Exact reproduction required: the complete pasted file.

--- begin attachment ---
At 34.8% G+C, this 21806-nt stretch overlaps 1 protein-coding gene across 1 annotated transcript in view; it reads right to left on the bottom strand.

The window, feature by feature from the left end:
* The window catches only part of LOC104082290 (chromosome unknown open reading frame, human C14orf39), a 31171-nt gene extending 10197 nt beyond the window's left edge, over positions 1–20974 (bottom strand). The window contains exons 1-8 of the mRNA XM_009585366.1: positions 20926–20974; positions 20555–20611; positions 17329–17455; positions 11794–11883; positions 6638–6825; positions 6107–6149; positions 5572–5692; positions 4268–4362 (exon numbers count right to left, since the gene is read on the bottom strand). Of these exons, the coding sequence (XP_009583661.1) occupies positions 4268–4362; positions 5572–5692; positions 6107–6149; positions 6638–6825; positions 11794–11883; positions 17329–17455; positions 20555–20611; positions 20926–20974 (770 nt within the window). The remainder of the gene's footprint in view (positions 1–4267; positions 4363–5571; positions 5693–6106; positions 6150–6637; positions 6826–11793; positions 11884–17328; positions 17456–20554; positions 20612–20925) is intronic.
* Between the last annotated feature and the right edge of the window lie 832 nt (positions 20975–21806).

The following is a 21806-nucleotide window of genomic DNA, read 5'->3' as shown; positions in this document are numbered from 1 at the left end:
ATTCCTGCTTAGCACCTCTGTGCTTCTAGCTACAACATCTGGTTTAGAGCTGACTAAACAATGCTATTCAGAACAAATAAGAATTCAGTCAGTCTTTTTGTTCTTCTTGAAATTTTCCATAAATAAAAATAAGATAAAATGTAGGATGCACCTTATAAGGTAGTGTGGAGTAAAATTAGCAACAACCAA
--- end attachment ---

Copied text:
At 34.8% G+C, this 21806-nt stretch overlaps 1 protein-coding gene across 1 annotated transcript in view; it reads right to left on the bottom strand.

The window, feature by feature from the left end:
* The window catches only part of LOC104082290 (chromosome unknown open reading frame, human C14orf39), a 31171-nt gene extending 10197 nt beyond the window's left edge, over positions 1–20974 (bottom strand). The window contains exons 1-8 of the mRNA XM_009585366.1: positions 20926–20974; positions 20555–20611; positions 17329–17455; positions 11794–11883; positions 6638–6825; positions 6107–6149; positions 5572–5692; positions 4268–4362 (exon numbers count right to left, since the gene is read on the bottom strand). Of these exons, the coding sequence (XP_009583661.1) occupies positions 4268–4362; positions 5572–5692; positions 6107–6149; positions 6638–6825; positions 11794–11883; positions 17329–17455; positions 20555–20611; positions 20926–20974 (770 nt within the window). The remainder of the gene's footprint in view (positions 1–4267; positions 4363–5571; positions 5693–6106; positions 6150–6637; positions 6826–11793; positions 11884–17328; positions 17456–20554; positions 20612–20925) is intronic.
* Between the last annotated feature and the right edge of the window lie 832 nt (positions 20975–21806).

The following is a 21806-nucleotide window of genomic DNA, read 5'->3' as shown; positions in this document are numbered from 1 at the left end:
ATTCCTGCTTAGCACCTCTGTGCTTCTAGCTACAACATCTGGTTTAGAGCTGACTAAACAATGCTATTCAGAACAAATAAGAATTCAGTCAGTCTTTTTGTTCTTCTTGAAATTTTCCATAAATAAAAATAAGATAAAATGTAGGATGCACCTTATAAGGTAGTGTGGAGTAAAATTAGCAACAACCAA